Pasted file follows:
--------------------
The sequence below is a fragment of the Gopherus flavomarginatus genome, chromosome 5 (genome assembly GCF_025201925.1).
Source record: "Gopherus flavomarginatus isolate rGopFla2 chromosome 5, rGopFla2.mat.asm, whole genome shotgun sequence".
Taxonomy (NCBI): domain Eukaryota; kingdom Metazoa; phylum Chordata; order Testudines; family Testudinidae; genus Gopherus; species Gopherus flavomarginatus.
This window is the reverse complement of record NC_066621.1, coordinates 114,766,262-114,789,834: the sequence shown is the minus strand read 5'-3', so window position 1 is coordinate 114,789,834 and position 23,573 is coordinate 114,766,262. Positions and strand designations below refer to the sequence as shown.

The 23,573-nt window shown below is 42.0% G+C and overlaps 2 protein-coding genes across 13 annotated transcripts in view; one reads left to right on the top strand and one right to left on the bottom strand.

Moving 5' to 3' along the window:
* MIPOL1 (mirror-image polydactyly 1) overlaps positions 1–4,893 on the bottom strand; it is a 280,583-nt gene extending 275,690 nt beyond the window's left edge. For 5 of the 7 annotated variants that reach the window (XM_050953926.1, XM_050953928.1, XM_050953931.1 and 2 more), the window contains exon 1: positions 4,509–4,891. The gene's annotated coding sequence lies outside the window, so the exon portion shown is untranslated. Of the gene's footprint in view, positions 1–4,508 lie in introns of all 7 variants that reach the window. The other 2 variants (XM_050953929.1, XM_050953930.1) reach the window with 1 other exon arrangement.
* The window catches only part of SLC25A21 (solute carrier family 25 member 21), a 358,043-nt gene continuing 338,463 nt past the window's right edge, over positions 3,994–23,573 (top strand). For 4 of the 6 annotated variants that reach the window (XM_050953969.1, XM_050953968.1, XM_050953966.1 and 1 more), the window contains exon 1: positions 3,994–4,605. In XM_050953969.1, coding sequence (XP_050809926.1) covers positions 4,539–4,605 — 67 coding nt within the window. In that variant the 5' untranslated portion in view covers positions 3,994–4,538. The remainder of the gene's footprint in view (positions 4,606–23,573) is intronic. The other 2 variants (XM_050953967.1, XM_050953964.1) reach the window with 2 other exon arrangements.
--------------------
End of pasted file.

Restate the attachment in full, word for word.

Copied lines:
The sequence below is a fragment of the Gopherus flavomarginatus genome, chromosome 5 (genome assembly GCF_025201925.1).
Source record: "Gopherus flavomarginatus isolate rGopFla2 chromosome 5, rGopFla2.mat.asm, whole genome shotgun sequence".
Taxonomy (NCBI): domain Eukaryota; kingdom Metazoa; phylum Chordata; order Testudines; family Testudinidae; genus Gopherus; species Gopherus flavomarginatus.
This window is the reverse complement of record NC_066621.1, coordinates 114,766,262-114,789,834: the sequence shown is the minus strand read 5'-3', so window position 1 is coordinate 114,789,834 and position 23,573 is coordinate 114,766,262. Positions and strand designations below refer to the sequence as shown.

The 23,573-nt window shown below is 42.0% G+C and overlaps 2 protein-coding genes across 13 annotated transcripts in view; one reads left to right on the top strand and one right to left on the bottom strand.

Moving 5' to 3' along the window:
* MIPOL1 (mirror-image polydactyly 1) overlaps positions 1–4,893 on the bottom strand; it is a 280,583-nt gene extending 275,690 nt beyond the window's left edge. For 5 of the 7 annotated variants that reach the window (XM_050953926.1, XM_050953928.1, XM_050953931.1 and 2 more), the window contains exon 1: positions 4,509–4,891. The gene's annotated coding sequence lies outside the window, so the exon portion shown is untranslated. Of the gene's footprint in view, positions 1–4,508 lie in introns of all 7 variants that reach the window. The other 2 variants (XM_050953929.1, XM_050953930.1) reach the window with 1 other exon arrangement.
* The window catches only part of SLC25A21 (solute carrier family 25 member 21), a 358,043-nt gene continuing 338,463 nt past the window's right edge, over positions 3,994–23,573 (top strand). For 4 of the 6 annotated variants that reach the window (XM_050953969.1, XM_050953968.1, XM_050953966.1 and 1 more), the window contains exon 1: positions 3,994–4,605. In XM_050953969.1, coding sequence (XP_050809926.1) covers positions 4,539–4,605 — 67 coding nt within the window. In that variant the 5' untranslated portion in view covers positions 3,994–4,538. The remainder of the gene's footprint in view (positions 4,606–23,573) is intronic. The other 2 variants (XM_050953967.1, XM_050953964.1) reach the window with 2 other exon arrangements.